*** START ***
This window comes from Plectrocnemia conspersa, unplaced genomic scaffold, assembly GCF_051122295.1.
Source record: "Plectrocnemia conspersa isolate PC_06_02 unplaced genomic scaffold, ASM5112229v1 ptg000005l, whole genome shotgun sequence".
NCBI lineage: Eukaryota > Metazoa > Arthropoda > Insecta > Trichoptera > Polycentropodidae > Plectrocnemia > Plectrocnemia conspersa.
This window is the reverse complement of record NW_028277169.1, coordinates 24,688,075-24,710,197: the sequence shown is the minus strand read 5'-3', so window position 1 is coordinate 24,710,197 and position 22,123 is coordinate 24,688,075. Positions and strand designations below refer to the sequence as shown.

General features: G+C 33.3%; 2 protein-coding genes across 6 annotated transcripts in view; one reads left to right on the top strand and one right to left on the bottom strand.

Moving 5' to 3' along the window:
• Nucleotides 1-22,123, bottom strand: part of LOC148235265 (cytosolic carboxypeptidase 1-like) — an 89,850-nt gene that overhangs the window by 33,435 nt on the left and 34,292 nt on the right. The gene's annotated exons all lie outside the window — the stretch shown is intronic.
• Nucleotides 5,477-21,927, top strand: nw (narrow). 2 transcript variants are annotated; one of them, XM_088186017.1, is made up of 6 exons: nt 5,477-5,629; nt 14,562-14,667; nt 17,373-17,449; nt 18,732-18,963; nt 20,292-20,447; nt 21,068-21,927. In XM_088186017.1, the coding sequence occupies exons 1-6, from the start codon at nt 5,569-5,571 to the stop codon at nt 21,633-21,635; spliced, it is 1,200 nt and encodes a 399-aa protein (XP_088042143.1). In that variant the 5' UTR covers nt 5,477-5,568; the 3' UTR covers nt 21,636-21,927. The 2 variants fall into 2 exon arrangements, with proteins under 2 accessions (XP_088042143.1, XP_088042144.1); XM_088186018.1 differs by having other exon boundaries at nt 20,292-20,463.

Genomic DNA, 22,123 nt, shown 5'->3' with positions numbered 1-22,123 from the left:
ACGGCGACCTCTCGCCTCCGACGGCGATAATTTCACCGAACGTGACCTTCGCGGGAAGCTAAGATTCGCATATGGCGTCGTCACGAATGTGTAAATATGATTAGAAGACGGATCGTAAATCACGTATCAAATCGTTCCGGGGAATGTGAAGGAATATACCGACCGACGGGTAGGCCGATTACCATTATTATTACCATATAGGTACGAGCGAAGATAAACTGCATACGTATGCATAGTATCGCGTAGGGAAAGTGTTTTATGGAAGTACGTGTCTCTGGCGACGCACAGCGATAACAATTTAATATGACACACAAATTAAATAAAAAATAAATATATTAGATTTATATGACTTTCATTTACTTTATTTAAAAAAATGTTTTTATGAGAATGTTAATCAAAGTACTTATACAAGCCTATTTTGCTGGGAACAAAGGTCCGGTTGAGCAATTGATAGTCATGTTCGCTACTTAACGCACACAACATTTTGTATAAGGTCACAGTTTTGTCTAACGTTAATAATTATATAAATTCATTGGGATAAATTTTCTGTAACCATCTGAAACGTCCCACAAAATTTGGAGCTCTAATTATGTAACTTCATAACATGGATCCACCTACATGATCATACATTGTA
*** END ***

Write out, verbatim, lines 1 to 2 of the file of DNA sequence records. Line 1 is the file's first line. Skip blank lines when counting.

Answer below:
This window comes from Plectrocnemia conspersa, unplaced genomic scaffold, assembly GCF_051122295.1.
Source record: "Plectrocnemia conspersa isolate PC_06_02 unplaced genomic scaffold, ASM5112229v1 ptg000005l, whole genome shotgun sequence".